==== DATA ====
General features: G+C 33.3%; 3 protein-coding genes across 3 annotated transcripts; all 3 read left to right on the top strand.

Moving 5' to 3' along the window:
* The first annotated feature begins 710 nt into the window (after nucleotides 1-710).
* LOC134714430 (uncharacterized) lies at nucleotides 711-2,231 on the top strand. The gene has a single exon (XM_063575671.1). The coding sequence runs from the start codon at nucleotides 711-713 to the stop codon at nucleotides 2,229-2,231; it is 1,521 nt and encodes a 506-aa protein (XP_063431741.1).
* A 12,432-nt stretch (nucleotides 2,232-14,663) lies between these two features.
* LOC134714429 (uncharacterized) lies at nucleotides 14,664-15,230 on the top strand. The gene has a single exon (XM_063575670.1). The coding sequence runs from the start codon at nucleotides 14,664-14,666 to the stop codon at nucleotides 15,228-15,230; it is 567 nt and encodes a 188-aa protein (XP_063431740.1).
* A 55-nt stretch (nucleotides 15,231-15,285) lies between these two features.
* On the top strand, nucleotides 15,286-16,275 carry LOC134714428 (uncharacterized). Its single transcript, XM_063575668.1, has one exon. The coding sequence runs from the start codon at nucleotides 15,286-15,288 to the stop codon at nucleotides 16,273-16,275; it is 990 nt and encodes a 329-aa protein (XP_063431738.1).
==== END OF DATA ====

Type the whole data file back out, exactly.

General features: G+C 33.3%; 3 protein-coding genes across 3 annotated transcripts; all 3 read left to right on the top strand.

Moving 5' to 3' along the window:
* The first annotated feature begins 710 nt into the window (after nucleotides 1-710).
* LOC134714430 (uncharacterized) lies at nucleotides 711-2,231 on the top strand. The gene has a single exon (XM_063575671.1). The coding sequence runs from the start codon at nucleotides 711-713 to the stop codon at nucleotides 2,229-2,231; it is 1,521 nt and encodes a 506-aa protein (XP_063431741.1).
* A 12,432-nt stretch (nucleotides 2,232-14,663) lies between these two features.
* LOC134714429 (uncharacterized) lies at nucleotides 14,664-15,230 on the top strand. The gene has a single exon (XM_063575670.1). The coding sequence runs from the start codon at nucleotides 14,664-14,666 to the stop codon at nucleotides 15,228-15,230; it is 567 nt and encodes a 188-aa protein (XP_063431740.1).
* A 55-nt stretch (nucleotides 15,231-15,285) lies between these two features.
* On the top strand, nucleotides 15,286-16,275 carry LOC134714428 (uncharacterized). Its single transcript, XM_063575668.1, has one exon. The coding sequence runs from the start codon at nucleotides 15,286-15,288 to the stop codon at nucleotides 16,273-16,275; it is 990 nt and encodes a 329-aa protein (XP_063431738.1).